NATO's flirtation with adding 2 more members runs the risk of starting a war the US can't afford to fight

US Defense Secretary Lloyd Austin, and NATO Secretary General Jens Steltenberg attend a NATO Defense Ministers Meeting in Brussels, October 21st 2021. REUTERS/Pascal Rossignol
Lloyd Austin, the Defense Secretary of NATO, made it clear this month that Georgia and Ukraine may still be joining NATO.

The Ukraine and Georgia share many things in common with NATO members, including a rivalry against Russia.

However, offering them membership is dangerous and counterproductive. It doesn't serve the national interest of the United States.

The US Secretary of Defense Lloyd Austin will be visiting Europe this week. He stated that Ukraine and Georgia have an open door to NATO and that no third country can veto NATO's membership decisions.

Both countries have suffered from Russian aggression. It is normal to feel sympathy for Georgia and Ukraine. However, offering NATO membership is a dangerous and counterproductive move that is not in the national interest of the United States.

Expanding NATO does not increase security for the American people as one would expect US defence policy to. It increases the likelihood that the United States will be drawn into a conflict with Russia. The United States could risk igniting a major NATO/Russia conflict by moving forward with the offer of NATO membership to Georgia or Ukraine.

NATO's Article 5 would require the United States to intervene militarily if an attack occurs following the formal acceptance of Georgia or Ukraine into the alliance. This scenario could rapidly escalate to nuclear levels, so it is important that all possible consequences of NATO enlargement be honestly evaluated.

Austin's remarks are the latest example of US policymakers refusing to accept eastern Europe's geopolitical reality.

Russian troops at a checkpoint near the region of South Ossetia in a village, approximately 62 miles from Tbilisi (Georgia), August 5, 2008 Irakli Gedenidze/Reuters

The 2008 Bucharest NATO Summit marked a turning point in European security. It was announced at the summit that Georgia and Ukraine would become allies in the future.

Russian Foreign Minister Sergei Lavrov responded to reporters, saying "We will do everything we can to stop Ukraine's and Georgian accession to NATO and to avoid an inexorable exacerbation our relations with both NATO and our neighbours."

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Top officials from Russia went even further with one general stating that Russia would take clear action to protect its borders. These will include military actions, but also steps with a different nature. Moscow stated that any country entering the alliance would have to respect a red line. Russia was prepared to use every conceivable power to enforce this red line.

Russia kept its word. It fought a five day war with Georgia in 2008 and took de facto control over the abject regions of South Ossetia and Abkhazia. Russia annexed Crimea in 2014 and provided military support for pro-Russian separatists living in eastern Ukraine.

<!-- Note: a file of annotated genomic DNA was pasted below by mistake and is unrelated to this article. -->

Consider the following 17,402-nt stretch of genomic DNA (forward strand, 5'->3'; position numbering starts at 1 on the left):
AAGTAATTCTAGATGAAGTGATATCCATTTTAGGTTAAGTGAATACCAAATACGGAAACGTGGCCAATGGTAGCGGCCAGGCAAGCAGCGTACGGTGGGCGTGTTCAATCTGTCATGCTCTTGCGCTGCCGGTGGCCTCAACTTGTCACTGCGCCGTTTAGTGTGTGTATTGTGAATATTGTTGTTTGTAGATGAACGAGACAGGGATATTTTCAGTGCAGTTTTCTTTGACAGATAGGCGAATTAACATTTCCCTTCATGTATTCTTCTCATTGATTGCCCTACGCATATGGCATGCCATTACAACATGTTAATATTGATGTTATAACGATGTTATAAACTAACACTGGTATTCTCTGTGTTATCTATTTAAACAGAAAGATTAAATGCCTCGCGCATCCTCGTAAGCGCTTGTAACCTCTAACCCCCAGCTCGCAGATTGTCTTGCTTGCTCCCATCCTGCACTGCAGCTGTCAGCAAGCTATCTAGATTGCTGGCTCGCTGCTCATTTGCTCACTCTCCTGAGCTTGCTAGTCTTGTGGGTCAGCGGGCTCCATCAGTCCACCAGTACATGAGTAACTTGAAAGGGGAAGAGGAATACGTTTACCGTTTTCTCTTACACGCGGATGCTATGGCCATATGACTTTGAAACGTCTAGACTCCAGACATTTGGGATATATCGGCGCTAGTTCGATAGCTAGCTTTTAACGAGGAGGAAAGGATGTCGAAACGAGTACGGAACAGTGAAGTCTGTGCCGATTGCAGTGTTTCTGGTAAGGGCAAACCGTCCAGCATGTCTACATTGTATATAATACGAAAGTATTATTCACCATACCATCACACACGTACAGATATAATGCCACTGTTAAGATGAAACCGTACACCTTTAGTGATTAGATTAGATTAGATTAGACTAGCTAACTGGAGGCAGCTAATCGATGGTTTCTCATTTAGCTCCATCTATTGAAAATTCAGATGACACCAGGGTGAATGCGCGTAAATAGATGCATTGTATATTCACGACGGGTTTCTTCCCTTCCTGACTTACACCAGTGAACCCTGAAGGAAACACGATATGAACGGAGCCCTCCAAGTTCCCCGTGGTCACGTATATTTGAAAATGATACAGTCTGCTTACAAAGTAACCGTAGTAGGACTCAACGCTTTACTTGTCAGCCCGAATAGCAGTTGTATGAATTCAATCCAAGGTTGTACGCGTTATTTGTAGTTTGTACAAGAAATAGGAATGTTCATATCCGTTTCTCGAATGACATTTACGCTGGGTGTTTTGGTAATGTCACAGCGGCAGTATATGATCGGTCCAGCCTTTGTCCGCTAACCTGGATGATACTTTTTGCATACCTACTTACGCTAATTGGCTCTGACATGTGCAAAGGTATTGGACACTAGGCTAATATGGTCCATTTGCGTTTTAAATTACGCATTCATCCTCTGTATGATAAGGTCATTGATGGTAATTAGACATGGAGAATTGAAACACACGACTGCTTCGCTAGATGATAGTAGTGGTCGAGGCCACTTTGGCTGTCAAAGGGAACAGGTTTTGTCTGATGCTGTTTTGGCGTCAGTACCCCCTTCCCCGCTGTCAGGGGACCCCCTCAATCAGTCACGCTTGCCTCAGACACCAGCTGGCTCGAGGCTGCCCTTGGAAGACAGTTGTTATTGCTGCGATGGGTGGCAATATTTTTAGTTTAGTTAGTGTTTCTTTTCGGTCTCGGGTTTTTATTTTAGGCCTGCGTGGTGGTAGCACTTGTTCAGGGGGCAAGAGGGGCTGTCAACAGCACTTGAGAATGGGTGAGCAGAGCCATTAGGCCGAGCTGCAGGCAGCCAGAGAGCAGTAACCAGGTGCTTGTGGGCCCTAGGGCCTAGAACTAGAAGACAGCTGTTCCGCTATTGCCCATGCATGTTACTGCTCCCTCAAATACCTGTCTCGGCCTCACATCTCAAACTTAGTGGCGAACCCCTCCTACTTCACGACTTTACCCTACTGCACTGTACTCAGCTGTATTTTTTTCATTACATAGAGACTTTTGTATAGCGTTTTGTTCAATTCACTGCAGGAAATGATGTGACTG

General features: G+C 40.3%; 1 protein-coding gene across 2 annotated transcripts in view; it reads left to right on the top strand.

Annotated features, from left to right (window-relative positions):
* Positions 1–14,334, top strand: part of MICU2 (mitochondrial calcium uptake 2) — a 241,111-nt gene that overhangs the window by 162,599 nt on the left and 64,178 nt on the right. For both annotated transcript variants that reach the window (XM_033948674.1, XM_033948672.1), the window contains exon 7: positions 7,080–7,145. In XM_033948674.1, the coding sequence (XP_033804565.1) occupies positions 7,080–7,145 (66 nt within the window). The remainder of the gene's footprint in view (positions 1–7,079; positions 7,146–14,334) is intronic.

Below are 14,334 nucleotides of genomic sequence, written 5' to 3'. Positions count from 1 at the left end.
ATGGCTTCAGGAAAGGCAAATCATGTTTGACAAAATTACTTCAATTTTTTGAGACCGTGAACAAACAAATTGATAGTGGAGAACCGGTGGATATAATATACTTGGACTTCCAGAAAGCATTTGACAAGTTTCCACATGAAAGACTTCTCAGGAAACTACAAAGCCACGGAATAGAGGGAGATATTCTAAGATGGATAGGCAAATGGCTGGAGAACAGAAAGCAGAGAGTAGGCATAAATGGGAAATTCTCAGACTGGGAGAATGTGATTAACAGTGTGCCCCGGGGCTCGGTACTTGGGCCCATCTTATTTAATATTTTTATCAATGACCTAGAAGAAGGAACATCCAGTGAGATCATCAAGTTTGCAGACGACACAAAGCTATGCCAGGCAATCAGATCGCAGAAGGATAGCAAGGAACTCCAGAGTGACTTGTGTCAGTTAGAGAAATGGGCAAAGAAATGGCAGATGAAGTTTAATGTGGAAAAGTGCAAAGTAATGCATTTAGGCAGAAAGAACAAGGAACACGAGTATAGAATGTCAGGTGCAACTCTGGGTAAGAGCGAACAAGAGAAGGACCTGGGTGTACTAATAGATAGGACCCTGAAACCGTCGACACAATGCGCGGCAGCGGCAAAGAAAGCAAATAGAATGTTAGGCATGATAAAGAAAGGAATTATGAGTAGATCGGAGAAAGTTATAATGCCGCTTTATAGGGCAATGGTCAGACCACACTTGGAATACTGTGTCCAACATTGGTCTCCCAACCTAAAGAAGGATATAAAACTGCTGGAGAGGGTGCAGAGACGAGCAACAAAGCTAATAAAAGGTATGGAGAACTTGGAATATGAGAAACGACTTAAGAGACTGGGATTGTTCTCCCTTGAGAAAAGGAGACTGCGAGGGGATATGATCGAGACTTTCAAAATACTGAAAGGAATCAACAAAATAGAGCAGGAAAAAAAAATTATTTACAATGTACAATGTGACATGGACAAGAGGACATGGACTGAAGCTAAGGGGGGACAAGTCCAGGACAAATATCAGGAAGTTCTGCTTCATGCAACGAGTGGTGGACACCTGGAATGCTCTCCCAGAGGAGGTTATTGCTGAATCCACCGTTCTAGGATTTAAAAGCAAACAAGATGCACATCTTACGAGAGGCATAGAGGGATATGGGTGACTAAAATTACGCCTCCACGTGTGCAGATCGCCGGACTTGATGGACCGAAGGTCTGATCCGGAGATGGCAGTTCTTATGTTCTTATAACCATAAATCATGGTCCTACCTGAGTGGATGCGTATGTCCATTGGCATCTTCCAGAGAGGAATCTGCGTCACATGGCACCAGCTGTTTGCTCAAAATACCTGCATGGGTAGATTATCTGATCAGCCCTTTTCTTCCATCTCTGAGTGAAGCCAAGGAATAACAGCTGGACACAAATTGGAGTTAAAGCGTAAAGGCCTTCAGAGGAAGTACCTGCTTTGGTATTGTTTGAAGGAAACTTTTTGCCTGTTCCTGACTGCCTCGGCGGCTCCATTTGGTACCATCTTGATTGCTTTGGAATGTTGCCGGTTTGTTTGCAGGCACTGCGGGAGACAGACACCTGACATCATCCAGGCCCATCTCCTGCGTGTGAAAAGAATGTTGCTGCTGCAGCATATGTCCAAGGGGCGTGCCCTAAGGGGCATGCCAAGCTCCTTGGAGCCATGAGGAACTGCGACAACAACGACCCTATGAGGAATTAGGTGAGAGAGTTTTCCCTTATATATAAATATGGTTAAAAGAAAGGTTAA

Moscow created buffer zones in both countries to protect Russia's borders and Western-backed governments. Both conflicts have been effectively frozen by Moscow, who cleverly used the threat of further escalation to stop NATO accession.

Ukrainian soldiers practice with tanks in Donetsk, Ukraine, April 24, 2021. Armed Forces of Ukraine/Handout/Anadolu Agency via Getty Images

To understand why Russia behaved in this way, Americans only need to look at their own history. In the 1800s, the United States created the Monroe Doctrine. It stated that any intervention of European powers in the western part of the hemisphere would be considered hostile to the United States.

The United States was the regional hegemon in the New World by the end of 19th century. It had already defeated all other great powers. The world was on the verge of nuclear Armageddon when the Soviet Union tried to challenge the US position in 1962, by sending military assets 90 miles offshore of Florida.

Why would the Biden administration think that Russia will view NATO expansion - and thus the presence of US troops on Russia's border - as benign if the United States doesn't tolerate such behavior?

Tbilisi and Kyiv are given hope that NATO will help them. This creates a moral risk problem. Instead of making the necessary political concessions to end their respective conflicts they are encouraged by the US to place more security burden on them.

This increases tensions between the US and Russia and is not good for average Ukrainians or Georgians who will likely be the brunt in any new conflict.

Moscow sees the denial of NATO membership to Ukraine and Georgia as a strategic priority. Russia will therefore go to great lengths in order to attain this goal. The Biden administration must conclude that it's not worth risking World War III for two countries of little geopolitical importance.

The United States is shifting its attention to China's larger strategic threat and would be well advised to seek out a diplomatic solution with Russia. This would begin by removing Georgian and Ukrainian NATO membership from the table.

Sascha Glaeser works as a research associate for Defense Priorities. He is a research associate at Defense Priorities and focuses on US grand strategies, international security, transatlantic relations, and other issues. He is a graduate of the University of Wisconsin-Madison with a master's degree in international public affairs.

Business Insider has the original article.

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